Heading into 2021, housing market experts are predicting a year of high demand and rising home prices. After an initial drop in housing market activity last spring coinciding with stay-at-home orders and closed businesses, home buying and selling rebounded quickly. Buyers are still eager to move, but the lesser supply of homes on the market in many parts of the U.S. is contributing to rising home prices. As a result, it remains a seller’s market that benefits homeowners who are choosing to sell now.
Buying or Selling a House This Year
It’s true that the pandemic outbreak caused many buyers and sellers to hit pause on their housing plans in 2020. In fact, existing home sales dropped to their lowest point of the year during what’s usually the hottest time for real estate.
On the bright side, it was only a temporary drop. By the end of 2020, there was such a surge of home sales that it more than made up for the number of losses during the spring. Crazy, right? It was probably thanks to real estate agents learning how to practice social distancing guidelines, which eased buyer and seller worries. And now, the housing market forecast shows no sign of home sales slowing down in 2021.
If you’re determined to buy or sell a home this year, there’s a really good chance you can make it happen.
Home Prices during COVID-19
Let’s get right down to it. While some might have expected home prices to drop in the wake of the coronavirus, that hasn’t been the case. While the low rates are promising for an affordable mortgage, there are not enough properties on the market compared to the number of shopping buyers. Expect rising home prices to balance out low rates.
So, whether you’re buying or selling, it seems like prices are holding steady. But there’s still a lot that can happen, especially in different areas of the market.
Getting a Mortgage in 2021
The good news for home buyers right now is mortgages are being offered at rock-bottom interest rates. Even before the first known coronavirus cases in the U.S., economists and real estate professionals predicted mortgage interest rates would remain, on average, below 4% for the majority of 2020. The impact of the pandemic has lowered interest rates even further and drawn out that prediction into 2021 as well.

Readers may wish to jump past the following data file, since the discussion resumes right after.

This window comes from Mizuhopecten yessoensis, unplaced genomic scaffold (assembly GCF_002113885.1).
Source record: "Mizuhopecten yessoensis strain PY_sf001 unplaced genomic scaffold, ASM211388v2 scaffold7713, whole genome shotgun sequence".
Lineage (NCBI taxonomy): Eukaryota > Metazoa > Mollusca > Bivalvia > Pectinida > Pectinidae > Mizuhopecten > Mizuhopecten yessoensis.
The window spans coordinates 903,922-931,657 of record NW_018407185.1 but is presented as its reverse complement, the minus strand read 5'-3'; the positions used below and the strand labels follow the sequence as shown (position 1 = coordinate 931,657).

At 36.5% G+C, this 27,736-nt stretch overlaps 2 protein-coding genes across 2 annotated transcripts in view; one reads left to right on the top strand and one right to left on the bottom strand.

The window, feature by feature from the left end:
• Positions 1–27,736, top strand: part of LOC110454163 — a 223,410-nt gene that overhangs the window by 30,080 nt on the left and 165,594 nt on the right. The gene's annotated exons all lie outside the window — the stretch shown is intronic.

But keep in mind, dozens of factors go into how a lender decides what interest rate you qualify for—there are no guarantees. At the height of the pandemic, some lenders raised their down payment and job history requirements. That’s why you might’ve heard how some buyers were pulling teeth just to get approved last year. Lenders had to be extra careful to avoid taking on too much risk.
In fact, some lenders might still request proof of a buyer’s job security as late as one day before closing so they can cancel financing if the risk is too high.
Don’t let a strict lending requirement get you down—it isn’t necessarily a bad thing. Sure, you might want to buy a house ASAP, but if your job and income aren’t stable, you still have debt, or you don’t have a down payment of at least 10–20%, buying a house isn’t a good idea—coronavirus or not.
Now that you know what to expect, it is important to reflect on your personal situation to decide whether this will be a good year to buy or sell your house. I do think if that situation is right, now is a safe time to buy and sell your house just as safe as any other year. If you have any real estate questions you might have, you can call me direct at 864-942-8991 and Start Packing.
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